Presentation is loading. Please wait.

Presentation is loading. Please wait.

Respiratory System.

Similar presentations

Presentation on theme: "Respiratory System."— Presentation transcript:

1 Respiratory System

2 Breathing External Respiration Internal Respiration
4 PROCESSES Breathing External Respiration Internal Respiration Cellular Respiration


4 Trachea epiglottis thyroid cartilage vocal cord tracheal cartilages

5 The Trachea lumen posterior anterior esophagus hyaline cartilage ring
Mucus membrane submucosa adventitia anterior

6 The Trachea

7 Vocal Cords True vocal cords are inferior to false vocal cords
Sound is produced when expelled air is passing through the larynx over the vocal cords

8 Epithelial Lining of the Trachea
mucus cilia

9 Lungs

10 Alveoli

11 Alveoli

12 Alveoli alveolar macrophage type I alveolar cell
type II alveolar cell (surfactant secreting cell) pulmonary capillaries CO2

13 Erythrocytes Function- transport respiratory gases
Lack mitochondria. Why?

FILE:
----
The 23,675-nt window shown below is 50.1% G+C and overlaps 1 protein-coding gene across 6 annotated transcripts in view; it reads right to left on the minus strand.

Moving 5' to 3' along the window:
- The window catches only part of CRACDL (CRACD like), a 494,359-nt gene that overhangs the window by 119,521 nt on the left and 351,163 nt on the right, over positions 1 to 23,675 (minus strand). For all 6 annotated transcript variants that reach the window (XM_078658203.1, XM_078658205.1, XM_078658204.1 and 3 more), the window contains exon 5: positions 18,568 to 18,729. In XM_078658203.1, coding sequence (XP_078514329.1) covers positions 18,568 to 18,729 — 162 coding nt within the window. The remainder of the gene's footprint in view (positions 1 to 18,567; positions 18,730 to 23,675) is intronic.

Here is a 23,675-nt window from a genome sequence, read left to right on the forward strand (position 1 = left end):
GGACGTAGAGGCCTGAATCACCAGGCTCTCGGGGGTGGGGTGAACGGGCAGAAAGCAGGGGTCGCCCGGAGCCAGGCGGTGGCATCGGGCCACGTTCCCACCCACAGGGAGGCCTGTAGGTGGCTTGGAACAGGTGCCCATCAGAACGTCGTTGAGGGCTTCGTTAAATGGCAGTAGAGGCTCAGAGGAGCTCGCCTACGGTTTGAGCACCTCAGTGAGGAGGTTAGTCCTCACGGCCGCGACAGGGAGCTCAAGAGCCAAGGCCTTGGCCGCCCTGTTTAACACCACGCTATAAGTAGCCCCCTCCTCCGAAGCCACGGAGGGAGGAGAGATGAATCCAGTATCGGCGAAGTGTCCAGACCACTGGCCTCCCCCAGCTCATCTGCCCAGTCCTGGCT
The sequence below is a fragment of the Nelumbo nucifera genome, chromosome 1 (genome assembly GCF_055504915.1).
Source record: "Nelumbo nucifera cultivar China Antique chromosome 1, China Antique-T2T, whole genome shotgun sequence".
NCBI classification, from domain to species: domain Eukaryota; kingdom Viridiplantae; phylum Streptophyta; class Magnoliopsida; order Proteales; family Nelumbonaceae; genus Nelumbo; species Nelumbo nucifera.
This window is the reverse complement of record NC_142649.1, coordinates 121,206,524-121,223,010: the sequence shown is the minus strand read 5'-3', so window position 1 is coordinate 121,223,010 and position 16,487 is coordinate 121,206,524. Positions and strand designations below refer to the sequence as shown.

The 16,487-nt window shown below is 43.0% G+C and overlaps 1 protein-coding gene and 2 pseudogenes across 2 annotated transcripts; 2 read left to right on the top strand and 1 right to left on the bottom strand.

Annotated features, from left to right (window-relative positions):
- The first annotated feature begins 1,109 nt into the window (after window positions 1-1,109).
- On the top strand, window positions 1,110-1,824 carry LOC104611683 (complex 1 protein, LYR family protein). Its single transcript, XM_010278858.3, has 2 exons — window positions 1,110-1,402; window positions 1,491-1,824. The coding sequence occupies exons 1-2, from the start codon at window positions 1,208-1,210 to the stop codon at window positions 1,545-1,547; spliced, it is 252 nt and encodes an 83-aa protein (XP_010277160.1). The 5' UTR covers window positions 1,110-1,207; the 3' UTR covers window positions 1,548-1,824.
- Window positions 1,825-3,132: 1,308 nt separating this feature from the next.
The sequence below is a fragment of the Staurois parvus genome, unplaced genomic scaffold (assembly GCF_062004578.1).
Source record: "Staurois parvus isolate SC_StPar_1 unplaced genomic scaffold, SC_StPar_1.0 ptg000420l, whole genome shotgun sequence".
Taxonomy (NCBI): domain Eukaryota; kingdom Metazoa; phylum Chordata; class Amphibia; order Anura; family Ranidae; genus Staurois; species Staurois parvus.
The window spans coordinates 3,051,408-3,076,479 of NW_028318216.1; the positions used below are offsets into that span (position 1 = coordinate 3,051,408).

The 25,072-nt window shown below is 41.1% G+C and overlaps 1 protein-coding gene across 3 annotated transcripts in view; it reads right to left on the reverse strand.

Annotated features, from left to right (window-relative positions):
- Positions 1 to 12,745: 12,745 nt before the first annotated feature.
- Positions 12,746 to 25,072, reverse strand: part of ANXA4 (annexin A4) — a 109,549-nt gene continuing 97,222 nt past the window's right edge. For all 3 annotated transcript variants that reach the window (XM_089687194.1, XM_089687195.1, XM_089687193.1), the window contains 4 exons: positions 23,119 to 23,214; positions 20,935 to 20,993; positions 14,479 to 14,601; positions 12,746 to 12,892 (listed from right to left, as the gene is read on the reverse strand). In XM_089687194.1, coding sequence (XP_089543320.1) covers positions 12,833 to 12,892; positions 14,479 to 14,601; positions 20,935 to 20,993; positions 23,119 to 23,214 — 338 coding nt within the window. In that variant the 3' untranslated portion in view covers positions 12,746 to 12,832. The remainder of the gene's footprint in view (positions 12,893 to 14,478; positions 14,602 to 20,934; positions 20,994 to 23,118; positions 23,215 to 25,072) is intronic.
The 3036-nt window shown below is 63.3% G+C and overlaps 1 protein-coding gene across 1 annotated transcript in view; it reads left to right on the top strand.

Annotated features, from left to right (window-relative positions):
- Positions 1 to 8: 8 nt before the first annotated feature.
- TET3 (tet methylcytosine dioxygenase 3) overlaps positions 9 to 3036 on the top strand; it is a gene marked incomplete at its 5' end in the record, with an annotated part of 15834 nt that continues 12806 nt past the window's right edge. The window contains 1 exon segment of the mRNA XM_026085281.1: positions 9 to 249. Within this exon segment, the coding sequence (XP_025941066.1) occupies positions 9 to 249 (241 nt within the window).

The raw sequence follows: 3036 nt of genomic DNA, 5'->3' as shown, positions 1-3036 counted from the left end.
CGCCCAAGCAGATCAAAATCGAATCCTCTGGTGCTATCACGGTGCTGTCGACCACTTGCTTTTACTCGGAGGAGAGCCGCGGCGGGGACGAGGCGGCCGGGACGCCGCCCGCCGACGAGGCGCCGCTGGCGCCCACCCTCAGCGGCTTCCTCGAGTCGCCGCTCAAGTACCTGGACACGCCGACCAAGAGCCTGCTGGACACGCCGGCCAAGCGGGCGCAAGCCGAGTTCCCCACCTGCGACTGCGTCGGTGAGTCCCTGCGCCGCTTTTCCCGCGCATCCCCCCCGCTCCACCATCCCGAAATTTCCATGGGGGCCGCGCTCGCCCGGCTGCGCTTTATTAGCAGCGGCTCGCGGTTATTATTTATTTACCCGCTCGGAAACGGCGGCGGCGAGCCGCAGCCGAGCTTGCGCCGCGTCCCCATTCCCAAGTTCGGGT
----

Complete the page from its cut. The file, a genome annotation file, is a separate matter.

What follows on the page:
14 Hemoglobin Structure Hemoglobin- quaternary structure
2  chains and 2  chains Hemoglobin Structure 1 RBC contains 250 million hemoglobin molecules

15 Uptake of Oxygen by Hemoglobin in the Lungs
O2 binds to hemoglobin to form oxyhemoglobin High Concentration of O2 in Blood Plasma High pH of the Blood Plasma oxyhemoglobin O2

16 O2 pickup CO2 release

17 Unloading of Oxygen from Hemoglobin in the Tissues
When O2 is releaseddeoxyhemoglobin Low Concentration of O2 in Blood Plasma Lower pH of the Blood Plasma

18 O2 release CO2 pickup

19 Carbon Dioxide Chemistry in the Blood
CO2 + H2O  H2CO3  HCO H+ carbonic acid bicarbonate ion

20 Transport of Carbon Dioxide from the Tissues to the Lungs
60-70% as bicarbonate dissolved in the plasma (slow reaction) 7-10% dissolved in the plasma as CO2 20-30% bound to hemoglobin as HbCO2 CO2 + hemoglobin  HbCO2

21 Mechanics of Breathing
2 muscles involved with breathing: external intercostal muscles diaphragm Breathing controlled by: phrenic nerve from medulla pons

22 Mechanics of Breathing

23 Lung Ventilation Negative pressure draws air in Inspiration 760 mm Hg

24 Lung Ventilation Positive pressure forces air out 768 mm Hg Expiration

25 Lung Volumes Tidal Volume- 500 ml Vital Capacity- 4800 ml